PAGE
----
The eight critical components of a digital workplace

Published on the 30/08/2017 | Written by Newsdesk

digital workplace

Ummm aren’t we digital already?...

With Gartner saying that digital workplace programs often lose their way, or fail, due to a fragmented approach that prioritises a few technology fixes over business strategy, the obvious first question is: what’s a digital workplace, then? Fortunately, the researcher has a readily-available glossary, which reveals the following: ‘the digital workplace enables new, more effective ways of working; raises employee engagement and agility; and exploits consumer-oriented styles and technologies’.

It may just be us, but that doesn’t seem particularly well-defined. It is arguable, perhaps, that almost any and every workplace has at least some or all of these characteristics – but the trend is catching on. Modern office refurbishments make concerted efforts to create digital workplaces, where features like open plans, hot desks, little coves with couches and other strangely jarring features (certainly to old school cube-farm office workers) meet the eye.

“The digital workplace promises a more flexible, engaging and intelligent work environment that is able to exploit changing business conditions,” said Carol Rozwell, Gartner VP in a statement. “To be successful, a digital workplace can’t be built in a vacuum. It must be part of a wider business strategy that seeks to boost employee agility and engagement by developing a more consumerised work environment.”

In any event, Gartner said to combat poor navigation towards the digital workplace, it is necessary to employ a framework to address what is calls the eight critical components for a successful implementation.

Digital workplace_Gartner

Source: Gartner (August 2017)

The components are:

    • Vision: Describe What Digital Workplace Success Will Look Like

The vision describes the future state of the digital workplace and how it will benefit all stakeholders. It should be consistent with the organisation’s values and serve as a source of inspiration to the stakeholders who will craft the strategy and tactics to realise the vision.

  • Strategy: Create a Roadmap to Reach the Destination

The strategy describes the approach an organisation will use to achieve its vision and create a digitally empowered workforce. It clearly defines the strategic roadmap to achieve the organisation’s business goals.

  • Metrics: Measure Performance and Value

Measuring the value of digital workplace initiatives should be an extension of the organisation’s current approach. Each initiative should be designed to have a positive impact on a business value metric, such as workforce effectiveness, employee agility, employee satisfaction and employee retention. Effective metrics also provide a feedback mechanism for continuous development of strategy and tactics, serve as great tools for change management, and help structure employee incentives.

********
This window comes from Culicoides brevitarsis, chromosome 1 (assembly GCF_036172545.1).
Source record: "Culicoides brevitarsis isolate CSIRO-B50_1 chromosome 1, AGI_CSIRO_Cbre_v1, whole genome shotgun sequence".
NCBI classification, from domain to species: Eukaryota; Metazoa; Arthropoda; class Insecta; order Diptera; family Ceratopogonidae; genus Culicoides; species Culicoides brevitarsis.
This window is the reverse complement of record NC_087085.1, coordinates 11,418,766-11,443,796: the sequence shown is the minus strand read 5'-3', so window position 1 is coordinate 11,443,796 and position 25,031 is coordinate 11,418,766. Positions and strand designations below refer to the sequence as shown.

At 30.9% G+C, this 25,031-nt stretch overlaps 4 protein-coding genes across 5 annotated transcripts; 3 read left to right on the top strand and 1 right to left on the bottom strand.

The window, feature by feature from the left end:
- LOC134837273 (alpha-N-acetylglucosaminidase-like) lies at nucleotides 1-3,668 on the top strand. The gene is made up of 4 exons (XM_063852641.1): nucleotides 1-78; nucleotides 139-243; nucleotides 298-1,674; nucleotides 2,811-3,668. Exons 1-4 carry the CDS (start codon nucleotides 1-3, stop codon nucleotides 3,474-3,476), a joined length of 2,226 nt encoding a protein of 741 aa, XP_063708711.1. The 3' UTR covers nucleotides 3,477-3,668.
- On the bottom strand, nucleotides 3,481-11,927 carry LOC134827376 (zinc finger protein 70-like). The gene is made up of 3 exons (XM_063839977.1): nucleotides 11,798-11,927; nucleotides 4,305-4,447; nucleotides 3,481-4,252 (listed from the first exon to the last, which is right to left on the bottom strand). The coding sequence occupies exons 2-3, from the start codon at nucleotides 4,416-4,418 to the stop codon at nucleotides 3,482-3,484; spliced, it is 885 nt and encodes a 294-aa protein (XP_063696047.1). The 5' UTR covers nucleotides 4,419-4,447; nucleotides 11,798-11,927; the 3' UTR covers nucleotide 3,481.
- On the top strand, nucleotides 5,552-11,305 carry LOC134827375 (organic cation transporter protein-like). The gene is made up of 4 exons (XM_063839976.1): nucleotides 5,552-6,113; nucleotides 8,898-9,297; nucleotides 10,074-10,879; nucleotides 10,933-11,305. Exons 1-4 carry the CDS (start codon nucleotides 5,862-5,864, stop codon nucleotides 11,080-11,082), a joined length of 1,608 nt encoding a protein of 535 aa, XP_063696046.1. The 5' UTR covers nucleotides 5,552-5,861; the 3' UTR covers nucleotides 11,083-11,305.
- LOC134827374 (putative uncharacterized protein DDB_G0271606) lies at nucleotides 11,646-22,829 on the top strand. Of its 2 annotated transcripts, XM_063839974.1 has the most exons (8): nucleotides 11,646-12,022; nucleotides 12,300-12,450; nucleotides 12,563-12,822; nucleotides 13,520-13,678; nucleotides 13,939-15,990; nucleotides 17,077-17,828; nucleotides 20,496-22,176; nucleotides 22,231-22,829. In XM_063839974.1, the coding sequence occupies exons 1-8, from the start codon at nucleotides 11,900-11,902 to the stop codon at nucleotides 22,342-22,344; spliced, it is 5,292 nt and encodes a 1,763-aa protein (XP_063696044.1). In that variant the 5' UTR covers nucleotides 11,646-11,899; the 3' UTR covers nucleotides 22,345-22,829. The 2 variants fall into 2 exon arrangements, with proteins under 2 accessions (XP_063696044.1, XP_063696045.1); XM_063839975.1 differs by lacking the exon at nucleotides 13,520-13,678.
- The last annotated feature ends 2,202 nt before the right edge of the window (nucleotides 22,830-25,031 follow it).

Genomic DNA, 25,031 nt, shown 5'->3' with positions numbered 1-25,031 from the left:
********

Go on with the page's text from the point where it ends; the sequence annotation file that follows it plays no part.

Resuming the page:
• Employee Experience: Design for Improved Employee Interaction

Creating an excellent employee experience is a pivotal aspect of a digital workplace. An engaged, creative and energetic workforce outperforms the competition in terms of service delivery, execution and product design. “The aim should be to increase employees’ participation in any workplace redesign, to create an environment that will make them more effective and connect them better to the outcomes of the business,” said Rozwell.

  • Organisational Change: Start Small but Think Big

As digital workplace initiatives mature, they require considerable change to internal processes, departmental structures, incentives, skills, culture and behaviour. Ultimately, digital workplace initiatives will affect every system, process and role within the organisation.

  • Processes: Re-engineer How High-Impact Work Is Done

Digital workplace programs are particularly powerful when they set their sights on increasing the effectiveness of people who do high-impact work. Such work benefits from more agile, responsive and collaborative processes that rely more on the ability to respond rapidly to changing circumstances. Re-engineering business processes requires a close look at how employees currently work, to design new work journeys. The new and improved ways of working will involve the addition of new tools to enable collaborative work, use of other new technologies and adaptation of outmoded processes.

  • Information: Rework Access and Use of Content and Analytics

Workers expect enterprise tools for searching, sharing and consuming information to be as “smart” and compelling as those they use in their personal lives. They want information and analytics to be contextualized, based on their work, and delivered when they need it. By 2020, algorithms will improve the behaviour of over 1 billion workers.

  • Technology: Take a Platform Approach to Workplace Investments

Application leaders responsible for digital workplace programs must work out how to use technology to reach customers, internet-connected “things” and ecosystems. They must also determine how new technologies such as artificial intelligence and the Internet of Things can enable more effective ways of working, and how to exploit the next wave of technology innovation without having to constantly rearchitect.

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